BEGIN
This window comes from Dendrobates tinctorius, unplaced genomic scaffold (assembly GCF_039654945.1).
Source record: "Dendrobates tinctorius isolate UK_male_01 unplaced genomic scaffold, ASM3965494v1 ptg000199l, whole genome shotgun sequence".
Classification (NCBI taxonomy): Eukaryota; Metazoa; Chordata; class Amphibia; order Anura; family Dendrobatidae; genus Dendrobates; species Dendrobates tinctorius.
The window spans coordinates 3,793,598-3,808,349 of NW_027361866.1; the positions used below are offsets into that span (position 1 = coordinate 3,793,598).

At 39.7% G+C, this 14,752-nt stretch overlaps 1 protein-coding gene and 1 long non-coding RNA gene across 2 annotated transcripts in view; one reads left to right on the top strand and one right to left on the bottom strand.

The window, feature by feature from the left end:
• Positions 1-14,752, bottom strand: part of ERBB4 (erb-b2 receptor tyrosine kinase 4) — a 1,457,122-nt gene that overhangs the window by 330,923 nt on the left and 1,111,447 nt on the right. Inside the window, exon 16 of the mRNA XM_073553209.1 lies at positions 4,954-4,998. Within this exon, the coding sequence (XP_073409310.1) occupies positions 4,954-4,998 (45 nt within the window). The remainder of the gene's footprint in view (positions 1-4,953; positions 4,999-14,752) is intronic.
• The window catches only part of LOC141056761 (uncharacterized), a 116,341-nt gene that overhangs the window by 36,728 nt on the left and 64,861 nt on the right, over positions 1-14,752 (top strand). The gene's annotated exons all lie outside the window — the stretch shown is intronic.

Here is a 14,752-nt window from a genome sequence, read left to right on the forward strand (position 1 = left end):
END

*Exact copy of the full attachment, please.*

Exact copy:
This window comes from Dendrobates tinctorius, unplaced genomic scaffold (assembly GCF_039654945.1).
Source record: "Dendrobates tinctorius isolate UK_male_01 unplaced genomic scaffold, ASM3965494v1 ptg000199l, whole genome shotgun sequence".
Classification (NCBI taxonomy): Eukaryota; Metazoa; Chordata; class Amphibia; order Anura; family Dendrobatidae; genus Dendrobates; species Dendrobates tinctorius.
The window spans coordinates 3,793,598-3,808,349 of NW_027361866.1; the positions used below are offsets into that span (position 1 = coordinate 3,793,598).

At 39.7% G+C, this 14,752-nt stretch overlaps 1 protein-coding gene and 1 long non-coding RNA gene across 2 annotated transcripts in view; one reads left to right on the top strand and one right to left on the bottom strand.

The window, feature by feature from the left end:
• Positions 1-14,752, bottom strand: part of ERBB4 (erb-b2 receptor tyrosine kinase 4) — a 1,457,122-nt gene that overhangs the window by 330,923 nt on the left and 1,111,447 nt on the right. Inside the window, exon 16 of the mRNA XM_073553209.1 lies at positions 4,954-4,998. Within this exon, the coding sequence (XP_073409310.1) occupies positions 4,954-4,998 (45 nt within the window). The remainder of the gene's footprint in view (positions 1-4,953; positions 4,999-14,752) is intronic.
• The window catches only part of LOC141056761 (uncharacterized), a 116,341-nt gene that overhangs the window by 36,728 nt on the left and 64,861 nt on the right, over positions 1-14,752 (top strand). The gene's annotated exons all lie outside the window — the stretch shown is intronic.

Here is a 14,752-nt window from a genome sequence, read left to right on the forward strand (position 1 = left end):